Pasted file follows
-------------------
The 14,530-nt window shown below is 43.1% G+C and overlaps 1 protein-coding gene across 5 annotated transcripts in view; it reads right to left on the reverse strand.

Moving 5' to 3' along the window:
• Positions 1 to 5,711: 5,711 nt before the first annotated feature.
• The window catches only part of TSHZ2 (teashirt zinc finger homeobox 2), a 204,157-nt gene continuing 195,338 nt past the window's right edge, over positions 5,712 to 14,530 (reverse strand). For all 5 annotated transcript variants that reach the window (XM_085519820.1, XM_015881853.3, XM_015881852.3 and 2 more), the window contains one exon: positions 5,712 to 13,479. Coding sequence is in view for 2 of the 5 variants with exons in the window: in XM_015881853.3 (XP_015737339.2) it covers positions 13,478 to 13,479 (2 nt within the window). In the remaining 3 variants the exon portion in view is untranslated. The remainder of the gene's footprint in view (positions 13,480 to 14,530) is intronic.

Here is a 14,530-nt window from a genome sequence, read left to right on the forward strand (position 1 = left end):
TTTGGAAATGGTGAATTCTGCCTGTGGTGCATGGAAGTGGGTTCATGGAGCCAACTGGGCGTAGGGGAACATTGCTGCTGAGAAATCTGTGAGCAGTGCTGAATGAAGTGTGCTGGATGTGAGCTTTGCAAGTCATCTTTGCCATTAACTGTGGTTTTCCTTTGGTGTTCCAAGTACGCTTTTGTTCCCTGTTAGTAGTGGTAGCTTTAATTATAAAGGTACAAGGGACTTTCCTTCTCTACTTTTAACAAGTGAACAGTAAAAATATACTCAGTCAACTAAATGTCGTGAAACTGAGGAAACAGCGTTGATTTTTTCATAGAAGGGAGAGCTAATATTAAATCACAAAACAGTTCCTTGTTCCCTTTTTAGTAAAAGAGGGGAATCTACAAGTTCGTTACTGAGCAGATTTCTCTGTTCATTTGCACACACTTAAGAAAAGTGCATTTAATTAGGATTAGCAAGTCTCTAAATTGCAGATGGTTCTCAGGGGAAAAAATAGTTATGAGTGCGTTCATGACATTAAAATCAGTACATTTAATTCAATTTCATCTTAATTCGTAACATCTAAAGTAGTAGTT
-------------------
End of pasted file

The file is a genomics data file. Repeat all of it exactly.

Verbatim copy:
The 14,530-nt window shown below is 43.1% G+C and overlaps 1 protein-coding gene across 5 annotated transcripts in view; it reads right to left on the reverse strand.

Moving 5' to 3' along the window:
• Positions 1 to 5,711: 5,711 nt before the first annotated feature.
• The window catches only part of TSHZ2 (teashirt zinc finger homeobox 2), a 204,157-nt gene continuing 195,338 nt past the window's right edge, over positions 5,712 to 14,530 (reverse strand). For all 5 annotated transcript variants that reach the window (XM_085519820.1, XM_015881853.3, XM_015881852.3 and 2 more), the window contains one exon: positions 5,712 to 13,479. Coding sequence is in view for 2 of the 5 variants with exons in the window: in XM_015881853.3 (XP_015737339.2) it covers positions 13,478 to 13,479 (2 nt within the window). In the remaining 3 variants the exon portion in view is untranslated. The remainder of the gene's footprint in view (positions 13,480 to 14,530) is intronic.

Here is a 14,530-nt window from a genome sequence, read left to right on the forward strand (position 1 = left end):
TTTGGAAATGGTGAATTCTGCCTGTGGTGCATGGAAGTGGGTTCATGGAGCCAACTGGGCGTAGGGGAACATTGCTGCTGAGAAATCTGTGAGCAGTGCTGAATGAAGTGTGCTGGATGTGAGCTTTGCAAGTCATCTTTGCCATTAACTGTGGTTTTCCTTTGGTGTTCCAAGTACGCTTTTGTTCCCTGTTAGTAGTGGTAGCTTTAATTATAAAGGTACAAGGGACTTTCCTTCTCTACTTTTAACAAGTGAACAGTAAAAATATACTCAGTCAACTAAATGTCGTGAAACTGAGGAAACAGCGTTGATTTTTTCATAGAAGGGAGAGCTAATATTAAATCACAAAACAGTTCCTTGTTCCCTTTTTAGTAAAAGAGGGGAATCTACAAGTTCGTTACTGAGCAGATTTCTCTGTTCATTTGCACACACTTAAGAAAAGTGCATTTAATTAGGATTAGCAAGTCTCTAAATTGCAGATGGTTCTCAGGGGAAAAAATAGTTATGAGTGCGTTCATGACATTAAAATCAGTACATTTAATTCAATTTCATCTTAATTCGTAACATCTAAAGTAGTAGTT